Self-immolation can have its advantages. Take the case of Arunodaya Mohanty, of the eastern city of Bhubaneswar. Last year Mohanty badly burnt himself to protest his firing as a clerk in city government. After a slow and painful recovery, he was released from the hospital last week and immediately threatened to repeat the act. Nobody wanted to call Mohanty's bluff, and he was given his job back.

Then there is India's most famous suicide-de-jour: the farmer suicide epidemic. This one is growing and growing fast, to the point of getting serious international media attention for what it says about issues larger than Indian culture. The farmer suicide story is really a story about globalization. The culprits in this case are pretty clear: climate change and free trade. The combination of crop failures, growing debt burdens, increased foreign competition and rising costs has led to thousands of farmer suicides around the country in recent years. In some hard-hit areas, 100 suicides have been reported within periods of as little as 10 days.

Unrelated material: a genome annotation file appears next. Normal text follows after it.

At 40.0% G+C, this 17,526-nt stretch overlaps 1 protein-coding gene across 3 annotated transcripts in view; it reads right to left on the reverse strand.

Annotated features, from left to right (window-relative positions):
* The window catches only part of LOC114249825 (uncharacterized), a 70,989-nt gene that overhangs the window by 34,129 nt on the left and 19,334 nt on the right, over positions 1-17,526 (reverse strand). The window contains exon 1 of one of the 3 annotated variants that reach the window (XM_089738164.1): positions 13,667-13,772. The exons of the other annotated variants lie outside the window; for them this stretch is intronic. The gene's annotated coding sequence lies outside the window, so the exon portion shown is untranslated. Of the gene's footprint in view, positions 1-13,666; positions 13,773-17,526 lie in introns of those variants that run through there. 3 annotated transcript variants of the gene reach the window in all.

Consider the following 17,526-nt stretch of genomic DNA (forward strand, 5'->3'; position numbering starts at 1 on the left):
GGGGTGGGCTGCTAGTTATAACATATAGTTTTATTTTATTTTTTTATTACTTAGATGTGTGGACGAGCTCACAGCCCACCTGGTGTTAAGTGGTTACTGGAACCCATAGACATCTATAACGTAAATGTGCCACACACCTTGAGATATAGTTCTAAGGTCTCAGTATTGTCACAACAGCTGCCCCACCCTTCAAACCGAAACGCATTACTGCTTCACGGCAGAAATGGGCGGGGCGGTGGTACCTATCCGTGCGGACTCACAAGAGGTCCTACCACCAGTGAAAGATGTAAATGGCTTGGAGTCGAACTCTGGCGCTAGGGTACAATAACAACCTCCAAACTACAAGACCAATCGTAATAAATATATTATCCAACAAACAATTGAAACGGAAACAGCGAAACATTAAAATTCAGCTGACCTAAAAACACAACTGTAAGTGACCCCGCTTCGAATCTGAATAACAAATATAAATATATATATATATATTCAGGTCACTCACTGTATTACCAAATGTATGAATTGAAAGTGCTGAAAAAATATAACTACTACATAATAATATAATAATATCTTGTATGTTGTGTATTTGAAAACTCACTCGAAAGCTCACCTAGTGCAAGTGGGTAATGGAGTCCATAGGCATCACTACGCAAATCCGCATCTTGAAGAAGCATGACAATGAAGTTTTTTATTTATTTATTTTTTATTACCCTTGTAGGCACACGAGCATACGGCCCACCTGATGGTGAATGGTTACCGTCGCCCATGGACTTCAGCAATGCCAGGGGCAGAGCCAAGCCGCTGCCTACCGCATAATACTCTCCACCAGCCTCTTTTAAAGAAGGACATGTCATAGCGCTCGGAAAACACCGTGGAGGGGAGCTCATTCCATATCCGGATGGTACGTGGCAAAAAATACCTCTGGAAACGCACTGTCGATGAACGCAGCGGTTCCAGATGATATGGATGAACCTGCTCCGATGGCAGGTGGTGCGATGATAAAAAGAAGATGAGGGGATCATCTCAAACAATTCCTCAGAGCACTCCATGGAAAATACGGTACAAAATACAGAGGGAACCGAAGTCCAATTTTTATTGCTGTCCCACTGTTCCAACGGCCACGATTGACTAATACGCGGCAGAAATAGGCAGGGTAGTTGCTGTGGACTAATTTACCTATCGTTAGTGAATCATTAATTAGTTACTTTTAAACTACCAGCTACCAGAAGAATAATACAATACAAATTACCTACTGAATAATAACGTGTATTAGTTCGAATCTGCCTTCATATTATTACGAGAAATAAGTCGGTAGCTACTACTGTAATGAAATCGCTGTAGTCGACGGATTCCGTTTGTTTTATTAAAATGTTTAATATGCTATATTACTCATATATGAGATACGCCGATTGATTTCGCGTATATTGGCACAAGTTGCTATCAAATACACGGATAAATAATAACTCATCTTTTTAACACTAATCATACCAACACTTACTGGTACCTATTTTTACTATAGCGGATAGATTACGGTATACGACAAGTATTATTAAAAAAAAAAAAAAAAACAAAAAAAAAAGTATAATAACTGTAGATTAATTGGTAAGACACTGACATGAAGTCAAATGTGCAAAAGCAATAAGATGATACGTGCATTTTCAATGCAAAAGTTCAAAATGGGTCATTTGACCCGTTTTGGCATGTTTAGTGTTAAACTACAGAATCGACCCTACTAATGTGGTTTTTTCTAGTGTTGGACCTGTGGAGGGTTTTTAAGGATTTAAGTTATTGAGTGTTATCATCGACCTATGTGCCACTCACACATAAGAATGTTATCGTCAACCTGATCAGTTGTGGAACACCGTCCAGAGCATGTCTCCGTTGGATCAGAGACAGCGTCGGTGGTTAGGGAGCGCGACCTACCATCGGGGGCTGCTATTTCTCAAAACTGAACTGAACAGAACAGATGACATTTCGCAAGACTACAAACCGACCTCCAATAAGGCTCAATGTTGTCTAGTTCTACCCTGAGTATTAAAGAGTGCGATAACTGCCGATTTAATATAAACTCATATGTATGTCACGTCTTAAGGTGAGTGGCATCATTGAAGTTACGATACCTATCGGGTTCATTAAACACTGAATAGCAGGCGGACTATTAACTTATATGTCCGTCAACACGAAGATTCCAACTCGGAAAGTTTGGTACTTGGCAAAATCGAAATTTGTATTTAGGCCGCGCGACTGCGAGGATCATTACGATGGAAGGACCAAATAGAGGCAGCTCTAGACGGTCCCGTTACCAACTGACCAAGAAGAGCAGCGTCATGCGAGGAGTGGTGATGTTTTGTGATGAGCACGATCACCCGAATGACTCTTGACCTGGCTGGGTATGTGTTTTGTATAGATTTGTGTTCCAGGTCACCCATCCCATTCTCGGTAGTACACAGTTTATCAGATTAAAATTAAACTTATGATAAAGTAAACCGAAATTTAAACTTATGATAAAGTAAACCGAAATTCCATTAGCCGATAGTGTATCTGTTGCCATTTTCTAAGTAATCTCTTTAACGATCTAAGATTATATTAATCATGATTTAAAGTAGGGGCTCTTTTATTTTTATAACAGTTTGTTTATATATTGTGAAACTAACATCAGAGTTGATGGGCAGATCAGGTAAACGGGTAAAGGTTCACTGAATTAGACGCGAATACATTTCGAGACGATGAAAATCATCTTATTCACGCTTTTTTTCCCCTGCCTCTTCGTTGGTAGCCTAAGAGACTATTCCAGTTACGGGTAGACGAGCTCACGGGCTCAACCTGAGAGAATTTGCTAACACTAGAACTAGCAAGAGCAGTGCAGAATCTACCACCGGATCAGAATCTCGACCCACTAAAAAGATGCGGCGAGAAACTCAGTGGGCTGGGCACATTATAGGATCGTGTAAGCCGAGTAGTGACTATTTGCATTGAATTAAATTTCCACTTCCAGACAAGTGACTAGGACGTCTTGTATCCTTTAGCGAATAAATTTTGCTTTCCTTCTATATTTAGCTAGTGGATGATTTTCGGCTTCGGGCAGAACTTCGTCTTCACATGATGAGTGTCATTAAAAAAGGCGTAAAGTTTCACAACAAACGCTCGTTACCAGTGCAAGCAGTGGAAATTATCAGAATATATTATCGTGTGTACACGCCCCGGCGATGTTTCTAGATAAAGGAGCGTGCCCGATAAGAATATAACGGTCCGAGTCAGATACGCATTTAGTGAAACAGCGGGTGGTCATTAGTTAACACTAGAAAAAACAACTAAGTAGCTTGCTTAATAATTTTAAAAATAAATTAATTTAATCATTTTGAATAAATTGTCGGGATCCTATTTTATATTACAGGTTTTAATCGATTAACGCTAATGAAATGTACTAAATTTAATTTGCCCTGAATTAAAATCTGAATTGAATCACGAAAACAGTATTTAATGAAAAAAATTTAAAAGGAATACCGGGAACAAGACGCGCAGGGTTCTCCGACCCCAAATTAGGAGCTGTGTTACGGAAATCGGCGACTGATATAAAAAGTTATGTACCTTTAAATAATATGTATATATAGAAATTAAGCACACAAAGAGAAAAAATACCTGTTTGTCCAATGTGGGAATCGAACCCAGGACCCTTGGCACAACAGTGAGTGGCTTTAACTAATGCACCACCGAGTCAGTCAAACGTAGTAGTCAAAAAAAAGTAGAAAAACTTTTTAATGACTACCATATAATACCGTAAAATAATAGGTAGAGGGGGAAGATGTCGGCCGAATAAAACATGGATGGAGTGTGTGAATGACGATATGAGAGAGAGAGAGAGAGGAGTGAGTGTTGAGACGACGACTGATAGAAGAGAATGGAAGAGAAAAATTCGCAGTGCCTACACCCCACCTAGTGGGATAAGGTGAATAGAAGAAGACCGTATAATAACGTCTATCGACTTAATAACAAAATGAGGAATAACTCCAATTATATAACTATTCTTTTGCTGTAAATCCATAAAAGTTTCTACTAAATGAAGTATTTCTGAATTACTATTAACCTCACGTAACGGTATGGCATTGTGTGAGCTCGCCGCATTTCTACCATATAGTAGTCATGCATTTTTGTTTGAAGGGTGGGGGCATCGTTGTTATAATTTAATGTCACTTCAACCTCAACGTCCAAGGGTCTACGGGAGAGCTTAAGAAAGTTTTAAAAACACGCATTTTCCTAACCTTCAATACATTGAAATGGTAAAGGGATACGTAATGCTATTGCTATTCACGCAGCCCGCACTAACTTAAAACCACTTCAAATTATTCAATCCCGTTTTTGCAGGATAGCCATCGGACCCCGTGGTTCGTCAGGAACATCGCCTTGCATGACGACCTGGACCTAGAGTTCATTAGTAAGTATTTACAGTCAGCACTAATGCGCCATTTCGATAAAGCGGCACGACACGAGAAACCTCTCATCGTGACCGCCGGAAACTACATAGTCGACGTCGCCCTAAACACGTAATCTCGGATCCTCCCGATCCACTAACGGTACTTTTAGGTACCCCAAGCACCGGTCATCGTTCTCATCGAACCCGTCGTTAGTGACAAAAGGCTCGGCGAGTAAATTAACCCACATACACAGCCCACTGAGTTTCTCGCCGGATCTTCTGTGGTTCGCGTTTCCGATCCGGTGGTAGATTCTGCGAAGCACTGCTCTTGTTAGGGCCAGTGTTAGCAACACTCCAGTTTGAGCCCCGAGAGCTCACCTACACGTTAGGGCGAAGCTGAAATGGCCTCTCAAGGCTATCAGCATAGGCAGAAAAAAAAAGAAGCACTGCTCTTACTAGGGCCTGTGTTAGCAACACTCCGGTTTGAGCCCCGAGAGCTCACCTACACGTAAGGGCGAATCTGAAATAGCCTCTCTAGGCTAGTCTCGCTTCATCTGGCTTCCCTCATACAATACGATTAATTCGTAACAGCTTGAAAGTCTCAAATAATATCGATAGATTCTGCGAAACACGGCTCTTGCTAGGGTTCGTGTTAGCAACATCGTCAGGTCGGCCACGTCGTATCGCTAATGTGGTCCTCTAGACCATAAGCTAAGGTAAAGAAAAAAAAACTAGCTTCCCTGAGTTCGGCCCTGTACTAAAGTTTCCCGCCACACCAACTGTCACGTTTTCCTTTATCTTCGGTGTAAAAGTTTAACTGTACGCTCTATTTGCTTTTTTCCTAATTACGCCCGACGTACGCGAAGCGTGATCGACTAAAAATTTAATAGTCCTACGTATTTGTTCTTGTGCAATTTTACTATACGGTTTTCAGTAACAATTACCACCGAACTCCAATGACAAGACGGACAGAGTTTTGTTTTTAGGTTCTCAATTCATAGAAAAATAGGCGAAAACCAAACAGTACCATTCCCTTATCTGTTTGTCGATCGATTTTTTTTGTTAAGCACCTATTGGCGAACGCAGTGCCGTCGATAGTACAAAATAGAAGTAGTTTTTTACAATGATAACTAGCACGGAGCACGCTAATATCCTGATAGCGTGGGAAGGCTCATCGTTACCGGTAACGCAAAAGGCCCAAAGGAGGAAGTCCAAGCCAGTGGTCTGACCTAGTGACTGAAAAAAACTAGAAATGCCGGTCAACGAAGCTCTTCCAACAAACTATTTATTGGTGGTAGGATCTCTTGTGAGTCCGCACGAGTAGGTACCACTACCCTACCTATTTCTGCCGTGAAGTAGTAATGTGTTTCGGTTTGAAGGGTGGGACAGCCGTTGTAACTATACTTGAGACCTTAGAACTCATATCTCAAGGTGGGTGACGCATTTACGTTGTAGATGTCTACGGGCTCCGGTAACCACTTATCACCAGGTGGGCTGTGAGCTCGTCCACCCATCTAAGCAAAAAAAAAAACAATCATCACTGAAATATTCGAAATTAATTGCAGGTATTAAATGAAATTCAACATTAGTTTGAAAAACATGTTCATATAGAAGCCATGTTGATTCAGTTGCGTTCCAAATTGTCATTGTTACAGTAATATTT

Ironically, the favored method among farmers is to drink the very pesticides they are told will save their crops and get them out of debt.

Take Maharashta, India's cotton belt. The crop has taken beatings from bad weather and the government has been reducing price supports, pushing farmers to sell on private markets where they must compete with imports at lower prices than what the government once promised. Also, farmers have been buying genetically modified Bt cotton, which is more expensive, exacerbating the debt burden.

The Vibharba district of Maharashta is Ground Zero for the recent spate of cotton farmer suicides. In the last few months, more than 300 farmers have killed themselves by drinking pesticide, requiring the construction of emergency centers and post-mortem tents in numerous villages.

Most accounts of the growing farmer suicide epidemic focus on the economics of the situation, as they should. But I can never get past the fact that so many people actually manage to drink pesticide. I need to listen to "Eye of the Tiger" at least twice before throwing down a shot of absinthe. Pesticide? Jesus. Sometimes the farmers don't manage to get it all down or keep it down, and the stuff just corrodes their windpipes and eats out half of their insides, leaving them alive and in unimaginable agony. Is there some sort of unofficial farmer's manual that tells you how to drink the stuff? Are they drunk when they do it? The news reports never say. But if you can drink pesticide, you really want to die, and deserve to.

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Alexander Zaitchik is an editor at The eXile. Email him at